What is a monument? What does it mean? What gives it power – and who can take it away?
Monument Lab, the brainchild of Mural Arts Philadelphia, has been asking these questions since long before the national controversy erupted around which historical figures should be memorialized in public spaces.
The city-wide public art exhibition is set to return to Philly on Sept. 16. Now in its second year, the exhibit will feature 10 temporary public artworks installed in 10 locations across the city, made by the hands of 20 (mostly local) artists.
PW sat down to chat with five of them – Karyn Olivier, Marisa Williamson, Michelle Angela Ortiz, Shira Walinsky and Kaitlin Pomerantz – about the importance of the questions raised in the work.
Throughout your research and design and construction process for Monument Lab, what was one thing you learned about the power of monuments and their place in a city like Philadelphia today?
Karyn Olivier: I realized that interrogating monuments is critical — now, more than ever.
Marisa Williamson: My research often made me sad. I fell in love with a young activist cut down by racialized violence in the prime of his life. I learned about vicious attacks on the children of Philadelphia's black community by people opposed to integration. I identified (as jarring events were unfolding in our own time) that struggles for equal access to life, liberty, and the pursuit of happiness, have seen so many setbacks – that, it's sorely under-noted how extraordinary and faceted the triumphs of justice have been. Murals have the power to make note of that struggle. They remind us that we must keep up the fight or perish.
Michelle Angela Ortiz: Monuments are a record of time and history. They hold a physical space that marks a moment or honors a person's contribution to society. I can say as an artist growing up and living in Philadelphia, there are not many monuments that honor my own community, or the communities that I have collaborated with in the past.
Shira Walinsky: I have spent a lot of time working with high school students and women's groups who came as refugees to the United States. I learned so much about the desire to learn here in the United States and the value of education. I've learned about older women coming every day to ESL classes to learn and hope to become U.S citizens, refugee families reclaiming abandoned lots for gardens and farms.
Kaitlin Pomerantz: I have come to think that the city of Philadelphia may itself be a monument, and that each one of the Monument Lab creations is like a gesture seeking to retell and reshape the city's story and legacy, and fill in the many gaps in its public history.
The controversy surrounding public monuments – from Confederates in Charlottesville to Frank Rizzo in Philly – often feels intractable. It also focuses disproportionately on history and biography, rather than the artworks themselves and the public spaces that they inhabit. Do you think Monument Lab can help correct part of this imbalance in the conversation?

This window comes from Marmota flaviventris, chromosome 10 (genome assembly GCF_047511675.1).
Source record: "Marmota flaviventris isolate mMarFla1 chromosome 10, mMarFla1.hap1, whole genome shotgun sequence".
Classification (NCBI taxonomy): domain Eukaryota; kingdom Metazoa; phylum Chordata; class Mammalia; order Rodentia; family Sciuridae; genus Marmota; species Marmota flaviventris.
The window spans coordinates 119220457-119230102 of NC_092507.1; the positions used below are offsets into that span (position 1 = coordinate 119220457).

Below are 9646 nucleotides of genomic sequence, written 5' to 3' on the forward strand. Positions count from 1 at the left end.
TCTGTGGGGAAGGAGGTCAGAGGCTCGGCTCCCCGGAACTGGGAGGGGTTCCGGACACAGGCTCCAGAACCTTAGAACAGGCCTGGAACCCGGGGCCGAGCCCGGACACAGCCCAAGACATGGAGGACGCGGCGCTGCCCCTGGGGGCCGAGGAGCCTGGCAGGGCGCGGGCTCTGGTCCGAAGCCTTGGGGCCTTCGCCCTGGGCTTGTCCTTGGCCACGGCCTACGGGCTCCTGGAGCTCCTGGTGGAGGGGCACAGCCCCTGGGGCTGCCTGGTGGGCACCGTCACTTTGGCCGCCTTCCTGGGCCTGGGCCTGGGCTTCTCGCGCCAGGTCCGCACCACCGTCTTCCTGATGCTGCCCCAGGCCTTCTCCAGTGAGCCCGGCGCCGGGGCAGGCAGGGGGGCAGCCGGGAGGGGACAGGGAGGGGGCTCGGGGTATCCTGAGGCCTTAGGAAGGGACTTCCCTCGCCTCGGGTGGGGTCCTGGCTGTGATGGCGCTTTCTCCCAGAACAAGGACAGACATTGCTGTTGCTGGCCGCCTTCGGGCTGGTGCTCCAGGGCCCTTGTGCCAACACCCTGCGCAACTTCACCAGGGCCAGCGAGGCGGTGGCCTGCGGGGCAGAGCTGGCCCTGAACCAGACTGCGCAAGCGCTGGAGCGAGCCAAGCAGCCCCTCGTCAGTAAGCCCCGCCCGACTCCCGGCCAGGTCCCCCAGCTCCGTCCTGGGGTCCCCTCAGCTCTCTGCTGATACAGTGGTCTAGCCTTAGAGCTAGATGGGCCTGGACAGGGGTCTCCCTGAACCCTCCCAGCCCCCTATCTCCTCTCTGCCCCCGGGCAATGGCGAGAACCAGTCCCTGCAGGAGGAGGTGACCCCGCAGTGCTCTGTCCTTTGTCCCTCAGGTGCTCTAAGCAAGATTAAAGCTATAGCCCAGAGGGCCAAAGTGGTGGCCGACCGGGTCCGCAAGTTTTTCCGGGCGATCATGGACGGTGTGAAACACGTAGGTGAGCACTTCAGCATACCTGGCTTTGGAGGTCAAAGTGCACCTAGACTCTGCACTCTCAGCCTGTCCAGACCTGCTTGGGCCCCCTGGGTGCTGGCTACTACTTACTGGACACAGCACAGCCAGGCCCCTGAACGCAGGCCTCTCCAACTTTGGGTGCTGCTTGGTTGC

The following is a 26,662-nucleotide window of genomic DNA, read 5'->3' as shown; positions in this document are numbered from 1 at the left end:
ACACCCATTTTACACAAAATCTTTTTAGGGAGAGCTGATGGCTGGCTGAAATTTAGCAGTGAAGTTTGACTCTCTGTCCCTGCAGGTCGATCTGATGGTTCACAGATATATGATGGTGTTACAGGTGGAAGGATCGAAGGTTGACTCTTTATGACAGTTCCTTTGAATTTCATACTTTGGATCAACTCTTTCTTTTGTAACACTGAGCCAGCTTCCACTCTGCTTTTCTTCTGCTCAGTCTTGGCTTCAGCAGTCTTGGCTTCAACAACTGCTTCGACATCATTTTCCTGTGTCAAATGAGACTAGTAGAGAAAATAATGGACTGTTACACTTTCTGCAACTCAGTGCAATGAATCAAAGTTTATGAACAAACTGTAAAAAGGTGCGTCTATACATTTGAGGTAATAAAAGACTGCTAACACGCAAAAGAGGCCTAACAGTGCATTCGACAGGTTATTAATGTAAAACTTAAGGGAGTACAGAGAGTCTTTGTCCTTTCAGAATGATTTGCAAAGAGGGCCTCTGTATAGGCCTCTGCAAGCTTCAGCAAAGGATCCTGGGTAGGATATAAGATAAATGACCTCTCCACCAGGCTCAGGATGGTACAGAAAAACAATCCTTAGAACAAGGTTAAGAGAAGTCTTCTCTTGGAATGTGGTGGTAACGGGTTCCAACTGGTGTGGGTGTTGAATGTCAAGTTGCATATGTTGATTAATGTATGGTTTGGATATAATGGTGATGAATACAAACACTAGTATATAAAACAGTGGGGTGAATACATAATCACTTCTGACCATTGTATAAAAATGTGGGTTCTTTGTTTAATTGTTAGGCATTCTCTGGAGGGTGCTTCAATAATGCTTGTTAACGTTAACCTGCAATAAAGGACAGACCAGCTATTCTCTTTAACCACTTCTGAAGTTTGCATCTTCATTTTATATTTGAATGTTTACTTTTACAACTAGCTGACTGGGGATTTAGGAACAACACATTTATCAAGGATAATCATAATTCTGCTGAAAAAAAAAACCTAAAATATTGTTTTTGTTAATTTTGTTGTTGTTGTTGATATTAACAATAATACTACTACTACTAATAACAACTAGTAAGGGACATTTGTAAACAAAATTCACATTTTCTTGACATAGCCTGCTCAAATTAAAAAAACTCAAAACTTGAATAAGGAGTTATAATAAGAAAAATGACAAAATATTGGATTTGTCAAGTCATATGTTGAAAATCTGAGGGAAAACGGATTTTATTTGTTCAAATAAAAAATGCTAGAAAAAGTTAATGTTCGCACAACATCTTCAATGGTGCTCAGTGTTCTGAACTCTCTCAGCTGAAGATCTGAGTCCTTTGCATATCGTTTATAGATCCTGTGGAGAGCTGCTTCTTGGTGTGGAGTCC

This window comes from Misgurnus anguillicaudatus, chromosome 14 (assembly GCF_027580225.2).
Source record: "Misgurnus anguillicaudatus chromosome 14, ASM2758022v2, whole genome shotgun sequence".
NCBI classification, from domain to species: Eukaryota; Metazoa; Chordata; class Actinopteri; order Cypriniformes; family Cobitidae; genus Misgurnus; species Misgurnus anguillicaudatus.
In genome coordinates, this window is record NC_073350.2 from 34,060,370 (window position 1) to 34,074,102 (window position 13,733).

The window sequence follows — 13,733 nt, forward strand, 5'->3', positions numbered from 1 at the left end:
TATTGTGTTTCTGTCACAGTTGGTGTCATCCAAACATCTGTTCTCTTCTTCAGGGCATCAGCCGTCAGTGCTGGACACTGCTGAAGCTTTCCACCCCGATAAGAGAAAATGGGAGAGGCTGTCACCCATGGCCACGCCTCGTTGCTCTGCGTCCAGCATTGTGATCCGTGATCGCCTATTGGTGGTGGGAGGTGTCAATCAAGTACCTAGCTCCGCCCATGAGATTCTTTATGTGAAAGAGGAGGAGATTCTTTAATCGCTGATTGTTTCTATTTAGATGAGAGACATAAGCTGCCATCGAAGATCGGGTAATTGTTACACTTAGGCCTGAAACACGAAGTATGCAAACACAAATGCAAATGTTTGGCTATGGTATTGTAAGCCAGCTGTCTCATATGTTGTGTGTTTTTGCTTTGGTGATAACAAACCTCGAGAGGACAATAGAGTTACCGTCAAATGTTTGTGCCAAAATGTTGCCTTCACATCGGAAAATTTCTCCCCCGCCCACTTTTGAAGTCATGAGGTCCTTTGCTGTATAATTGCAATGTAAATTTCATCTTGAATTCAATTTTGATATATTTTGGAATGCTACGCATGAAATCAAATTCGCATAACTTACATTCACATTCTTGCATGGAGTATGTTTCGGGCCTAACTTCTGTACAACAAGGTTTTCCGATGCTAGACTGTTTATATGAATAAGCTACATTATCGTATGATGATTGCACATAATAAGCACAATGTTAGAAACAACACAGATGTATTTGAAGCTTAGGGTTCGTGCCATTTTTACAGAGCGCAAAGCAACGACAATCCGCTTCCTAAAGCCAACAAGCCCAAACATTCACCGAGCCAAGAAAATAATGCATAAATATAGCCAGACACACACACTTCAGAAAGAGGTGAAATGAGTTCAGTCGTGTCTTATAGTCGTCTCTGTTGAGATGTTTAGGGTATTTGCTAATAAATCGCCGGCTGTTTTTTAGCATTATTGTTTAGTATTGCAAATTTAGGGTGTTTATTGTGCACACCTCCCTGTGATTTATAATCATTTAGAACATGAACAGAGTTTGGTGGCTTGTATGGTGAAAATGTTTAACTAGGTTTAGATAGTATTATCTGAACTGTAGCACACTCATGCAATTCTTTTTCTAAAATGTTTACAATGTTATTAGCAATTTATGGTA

Olivier: Monuments are established with the assumption that we as a nation have collectively decided that something should be remembered, honored and celebrated. In reality, we don’t have equal voices in this mandate. I think Monument Lab is attempting to offer a corrective. Many projects in Monument Lab invite us to see and imagine our critical role in the ever-changing American story.
Williamson: The more people see good art and see it operating in public spaces, the more literate they'll become in our dense visual-cultural landscape. Hopefully, people will be able to use that literacy – and expanded vocabulary – to talk about their feelings, observations and desires when it comes to problematic monuments. Up to now, I've heard many articulate and profound arguments for the removal or repositioning of Confederate monuments and the statue of Rizzo. I have yet to hear a well-informed or well-reasoned argument in defense of having them stay as they are.
Ortiz: Monument Lab has been asking these questions for a long time. These monuments are symbols, they are a reminder of how powerful an image can be and what impact it has to a person seeing this image every day. Monument Lab is presenting other ways to think about monuments and it is giving space to honor people and their histories that are often ignored.
Walinsky: I think the works created in Monument Lab will get people to think more not only about what needs to come down but what is an alternative vision. How can public art, monuments and murals speak to those who don't feel represented in public spaces? How can we write history in a way which leaves room for the difficult parts of our history?
Were you thinking of a particular person or type or person as you created your monument? Who was the audience, in your mind?
Olivier: I was thinking of my neighbors, my community and this monument that stands a few blocks away from my home. My reinterpretation of the Battle of Germantown Memorial asks the monument to serve as a conductor of sorts – to transport, transmit, express and – literally – reflect the landscape, people and activities that surround it.
Williamson: I was thinking a lot about Philadelphia's public school students in the production of my project.
Ortiz: My monument, an animated projection that will be seen on the gates of City Hall, is dedicated to the undocumented mothers detained at the Berks Detention Center in Pennsylvania. It illustrates the stories of two mothers who have been detained with their sons for close to two years while fighting for their freedom.